Doing time, right now, is planned to mean “in-game time” because the mechanic involves participation. Prison is meant to remove criminals from the flow of the game; while they might ultimately find benefits to being incarcerated, they won’t be out in the ‘verse harassing other players, and the length of time spent behind bars is a factor of the severity of the original infraction, compounded by their behavior while in the Big House. However, time spent is not the sentence; the only legitimate way to get out of prison — to serve your time — is to earn merits.
While in prison, players earn “merits” through good behavior at a set rate. If you keep your head down, don’t piss off the guards, and don’t run afoul of anyone that ropes you into doubling-down on being a criminal, you’ll earn these merits and when you have earned enough merits to fulfill your sentence, you are released. You can increase the rate of earn by participating in a work program. The example provided was focused on a mining facility on Aberdeen, which would see inmates issued a basic multitool with which they would mine in underground caverns. The more minerals they returned, the more merits they could earn, hastening their release.
Merits can also be used as an in-prison currency to upgrade your in-prison equipment. In addition to the multitool, players will have environmental gear, since the atmosphere of Aberdeen is toxic, and working in the mines will require O2 tanks. Merits can be traded between players, and also granted by taking in-prison missions or fulfilling bounties. This opens a whole world of gameplay for the incarcerated, from protection on players of NPCs, gambling on boxing matches, and even killing the more violent offenders in the facility. Of course, bad behavior while behind bars will increase the number of merits necessary for release, up to a point where even prisoners can become persona non grata in the facility — resulting in those aforementioned bounties that players can collect or the ire of the deadly automated sentries.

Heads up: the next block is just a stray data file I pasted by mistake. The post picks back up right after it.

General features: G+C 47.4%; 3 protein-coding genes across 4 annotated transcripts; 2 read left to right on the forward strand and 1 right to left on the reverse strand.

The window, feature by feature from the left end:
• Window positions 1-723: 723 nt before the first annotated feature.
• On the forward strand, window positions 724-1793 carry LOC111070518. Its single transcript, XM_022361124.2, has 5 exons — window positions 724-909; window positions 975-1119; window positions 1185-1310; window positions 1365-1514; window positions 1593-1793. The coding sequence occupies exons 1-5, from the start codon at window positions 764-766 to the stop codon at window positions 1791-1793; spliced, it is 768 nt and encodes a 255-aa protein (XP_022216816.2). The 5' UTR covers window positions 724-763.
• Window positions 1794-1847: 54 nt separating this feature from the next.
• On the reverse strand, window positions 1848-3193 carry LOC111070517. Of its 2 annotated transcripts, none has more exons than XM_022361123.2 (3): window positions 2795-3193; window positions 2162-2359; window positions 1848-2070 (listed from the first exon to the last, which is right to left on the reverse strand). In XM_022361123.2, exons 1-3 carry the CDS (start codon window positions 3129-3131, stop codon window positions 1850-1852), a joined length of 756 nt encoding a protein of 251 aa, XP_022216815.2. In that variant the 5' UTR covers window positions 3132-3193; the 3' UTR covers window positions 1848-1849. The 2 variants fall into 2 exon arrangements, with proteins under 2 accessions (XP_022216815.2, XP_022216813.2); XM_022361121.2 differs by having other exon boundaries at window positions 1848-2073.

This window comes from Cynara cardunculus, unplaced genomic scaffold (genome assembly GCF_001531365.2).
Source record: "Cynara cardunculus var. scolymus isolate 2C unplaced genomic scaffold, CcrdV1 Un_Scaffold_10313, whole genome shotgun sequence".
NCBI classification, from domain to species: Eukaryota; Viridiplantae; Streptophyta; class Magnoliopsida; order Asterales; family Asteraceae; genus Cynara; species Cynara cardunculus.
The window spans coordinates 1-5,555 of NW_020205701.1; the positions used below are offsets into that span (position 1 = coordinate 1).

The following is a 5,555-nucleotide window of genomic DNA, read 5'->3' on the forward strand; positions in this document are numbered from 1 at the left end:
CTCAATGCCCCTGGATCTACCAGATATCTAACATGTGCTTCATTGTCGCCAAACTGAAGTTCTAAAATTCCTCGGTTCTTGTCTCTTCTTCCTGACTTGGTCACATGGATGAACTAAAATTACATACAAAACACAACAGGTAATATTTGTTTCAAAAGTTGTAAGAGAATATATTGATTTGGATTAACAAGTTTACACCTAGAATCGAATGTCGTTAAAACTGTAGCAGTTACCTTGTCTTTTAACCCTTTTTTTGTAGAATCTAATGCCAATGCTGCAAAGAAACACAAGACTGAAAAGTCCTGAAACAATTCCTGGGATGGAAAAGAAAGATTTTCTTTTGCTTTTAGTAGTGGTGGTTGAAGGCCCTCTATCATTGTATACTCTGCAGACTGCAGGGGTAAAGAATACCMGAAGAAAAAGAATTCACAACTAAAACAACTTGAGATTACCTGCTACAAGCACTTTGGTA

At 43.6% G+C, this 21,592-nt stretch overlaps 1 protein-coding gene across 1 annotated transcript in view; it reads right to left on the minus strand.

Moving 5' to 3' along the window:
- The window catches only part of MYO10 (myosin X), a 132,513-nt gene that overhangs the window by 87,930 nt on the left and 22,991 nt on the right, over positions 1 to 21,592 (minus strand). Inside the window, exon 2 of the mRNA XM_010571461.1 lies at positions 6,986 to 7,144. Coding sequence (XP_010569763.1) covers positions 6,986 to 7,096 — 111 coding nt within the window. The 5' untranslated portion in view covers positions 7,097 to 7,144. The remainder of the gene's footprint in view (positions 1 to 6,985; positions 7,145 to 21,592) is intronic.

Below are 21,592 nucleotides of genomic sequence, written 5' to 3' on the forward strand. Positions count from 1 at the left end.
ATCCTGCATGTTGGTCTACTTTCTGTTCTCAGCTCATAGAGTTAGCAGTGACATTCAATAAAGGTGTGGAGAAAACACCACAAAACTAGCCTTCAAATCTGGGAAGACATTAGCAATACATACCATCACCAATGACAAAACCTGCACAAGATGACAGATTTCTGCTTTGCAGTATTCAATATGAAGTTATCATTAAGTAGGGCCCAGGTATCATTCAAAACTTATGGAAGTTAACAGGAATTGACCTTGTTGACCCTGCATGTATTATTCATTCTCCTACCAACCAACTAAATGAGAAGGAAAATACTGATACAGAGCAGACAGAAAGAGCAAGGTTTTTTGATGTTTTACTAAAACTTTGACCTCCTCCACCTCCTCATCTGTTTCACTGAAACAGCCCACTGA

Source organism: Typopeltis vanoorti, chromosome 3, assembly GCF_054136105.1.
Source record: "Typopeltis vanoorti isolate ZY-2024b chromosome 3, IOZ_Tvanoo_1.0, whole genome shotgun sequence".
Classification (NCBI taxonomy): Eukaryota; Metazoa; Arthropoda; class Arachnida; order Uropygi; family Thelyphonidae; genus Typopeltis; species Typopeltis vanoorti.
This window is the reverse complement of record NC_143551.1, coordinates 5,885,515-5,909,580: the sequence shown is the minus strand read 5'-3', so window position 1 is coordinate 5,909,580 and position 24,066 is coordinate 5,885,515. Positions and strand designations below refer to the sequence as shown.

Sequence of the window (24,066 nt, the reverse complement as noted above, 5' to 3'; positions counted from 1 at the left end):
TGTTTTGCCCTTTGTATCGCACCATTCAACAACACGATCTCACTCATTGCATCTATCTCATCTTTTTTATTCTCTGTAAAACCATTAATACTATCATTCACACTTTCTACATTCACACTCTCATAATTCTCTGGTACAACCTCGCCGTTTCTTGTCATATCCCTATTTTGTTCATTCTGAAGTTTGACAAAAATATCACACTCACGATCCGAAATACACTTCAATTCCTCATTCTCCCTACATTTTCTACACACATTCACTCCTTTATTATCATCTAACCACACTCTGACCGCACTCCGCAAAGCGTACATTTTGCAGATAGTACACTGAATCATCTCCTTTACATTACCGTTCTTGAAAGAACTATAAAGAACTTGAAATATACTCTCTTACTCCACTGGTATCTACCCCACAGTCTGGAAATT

Escape and Release
No prison would be complete without the option to escape. The talk doesn’t go over specifics specifically, but the allusion is to breaking free by tunneling out through the mines. During the Q&A period it was mentioned that the escape routes would be static, but painful, as automated defenses would operate inside, O2 levels would turn the event into a race against the clock, the surface conditions would be deadly, and simply being a prison, coordination with outside partners would be difficult to arrange. Each attempt would be a case of tasks, route-memorization, dealing with conditions, efficiency, and speed. If players manage to escape, a tracking chip is activated so that they will find very few safe havens; they could, of course, hack a security database and clear their crime stat by explaining away their pardon: diplomatic immunity, maybe?
Of course, players can just sit around, do nothing, accrue their merits, and wake up one day back in their last “lawful” hab with all of their possessions returned, or they can work off their debt, or they can participate in the prison economy with NPCs and other players to acquire more merits — possibly at the risk of lengthening their sentence. Whether any of this results in an actual “reformed criminal” is doubtful. It seems that there are several good reasons why players might want to get into prison, and it was stated that should a player earn rep with the NPCs there, subsequent visits will allow them to retain and build on those benefits.